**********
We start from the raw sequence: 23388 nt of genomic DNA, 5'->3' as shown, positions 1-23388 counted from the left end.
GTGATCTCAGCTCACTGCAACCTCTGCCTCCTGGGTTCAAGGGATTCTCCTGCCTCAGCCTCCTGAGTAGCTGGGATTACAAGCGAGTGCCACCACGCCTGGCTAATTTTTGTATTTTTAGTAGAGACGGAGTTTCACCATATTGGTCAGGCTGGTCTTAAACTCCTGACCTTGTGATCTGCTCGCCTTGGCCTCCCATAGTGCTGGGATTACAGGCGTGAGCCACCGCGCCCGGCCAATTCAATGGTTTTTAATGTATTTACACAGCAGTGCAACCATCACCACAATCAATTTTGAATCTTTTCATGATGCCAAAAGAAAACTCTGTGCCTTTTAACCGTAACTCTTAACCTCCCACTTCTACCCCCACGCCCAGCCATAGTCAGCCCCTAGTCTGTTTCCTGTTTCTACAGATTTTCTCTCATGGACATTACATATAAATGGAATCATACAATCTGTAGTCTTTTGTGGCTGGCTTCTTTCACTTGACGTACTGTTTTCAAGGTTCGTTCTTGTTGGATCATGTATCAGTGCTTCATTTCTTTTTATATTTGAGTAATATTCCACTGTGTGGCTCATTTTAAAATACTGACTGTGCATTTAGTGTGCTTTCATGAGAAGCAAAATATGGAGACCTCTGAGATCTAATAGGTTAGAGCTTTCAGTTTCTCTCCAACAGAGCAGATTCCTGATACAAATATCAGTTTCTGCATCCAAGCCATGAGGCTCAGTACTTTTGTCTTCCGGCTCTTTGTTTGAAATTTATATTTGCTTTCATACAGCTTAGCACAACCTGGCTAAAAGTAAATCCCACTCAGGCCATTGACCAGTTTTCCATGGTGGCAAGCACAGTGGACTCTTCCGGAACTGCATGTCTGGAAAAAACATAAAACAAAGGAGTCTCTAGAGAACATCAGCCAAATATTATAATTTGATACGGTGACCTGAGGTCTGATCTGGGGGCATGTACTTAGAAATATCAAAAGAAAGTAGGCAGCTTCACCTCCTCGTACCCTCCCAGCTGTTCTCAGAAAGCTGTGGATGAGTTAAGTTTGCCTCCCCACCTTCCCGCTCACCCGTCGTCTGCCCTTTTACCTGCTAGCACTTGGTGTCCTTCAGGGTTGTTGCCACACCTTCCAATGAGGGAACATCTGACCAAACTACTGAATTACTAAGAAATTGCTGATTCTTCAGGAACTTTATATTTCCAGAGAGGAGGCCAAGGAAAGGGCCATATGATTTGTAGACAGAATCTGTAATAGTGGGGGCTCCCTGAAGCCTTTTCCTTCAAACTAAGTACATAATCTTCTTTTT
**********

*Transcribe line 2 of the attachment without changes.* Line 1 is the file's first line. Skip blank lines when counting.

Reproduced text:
GTGATCTCAGCTCACTGCAACCTCTGCCTCCTGGGTTCAAGGGATTCTCCTGCCTCAGCCTCCTGAGTAGCTGGGATTACAAGCGAGTGCCACCACGCCTGGCTAATTTTTGTATTTTTAGTAGAGACGGAGTTTCACCATATTGGTCAGGCTGGTCTTAAACTCCTGACCTTGTGATCTGCTCGCCTTGGCCTCCCATAGTGCTGGGATTACAGGCGTGAGCCACCGCGCCCGGCCAATTCAATGGTTTTTAATGTATTTACACAGCAGTGCAACCATCACCACAATCAATTTTGAATCTTTTCATGATGCCAAAAGAAAACTCTGTGCCTTTTAACCGTAACTCTTAACCTCCCACTTCTACCCCCACGCCCAGCCATAGTCAGCCCCTAGTCTGTTTCCTGTTTCTACAGATTTTCTCTCATGGACATTACATATAAATGGAATCATACAATCTGTAGTCTTTTGTGGCTGGCTTCTTTCACTTGACGTACTGTTTTCAAGGTTCGTTCTTGTTGGATCATGTATCAGTGCTTCATTTCTTTTTATATTTGAGTAATATTCCACTGTGTGGCTCATTTTAAAATACTGACTGTGCATTTAGTGTGCTTTCATGAGAAGCAAAATATGGAGACCTCTGAGATCTAATAGGTTAGAGCTTTCAGTTTCTCTCCAACAGAGCAGATTCCTGATACAAATATCAGTTTCTGCATCCAAGCCATGAGGCTCAGTACTTTTGTCTTCCGGCTCTTTGTTTGAAATTTATATTTGCTTTCATACAGCTTAGCACAACCTGGCTAAAAGTAAATCCCACTCAGGCCATTGACCAGTTTTCCATGGTGGCAAGCACAGTGGACTCTTCCGGAACTGCATGTCTGGAAAAAACATAAAACAAAGGAGTCTCTAGAGAACATCAGCCAAATATTATAATTTGATACGGTGACCTGAGGTCTGATCTGGGGGCATGTACTTAGAAATATCAAAAGAAAGTAGGCAGCTTCACCTCCTCGTACCCTCCCAGCTGTTCTCAGAAAGCTGTGGATGAGTTAAGTTTGCCTCCCCACCTTCCCGCTCACCCGTCGTCTGCCCTTTTACCTGCTAGCACTTGGTGTCCTTCAGGGTTGTTGCCACACCTTCCAATGAGGGAACATCTGACCAAACTACTGAATTACTAAGAAATTGCTGATTCTTCAGGAACTTTATATTTCCAGAGAGGAGGCCAAGGAAAGGGCCATATGATTTGTAGACAGAATCTGTAATAGTGGGGGCTCCCTGAAGCCTTTTCCTTCAAACTAAGTACATAATCTTCTTTTT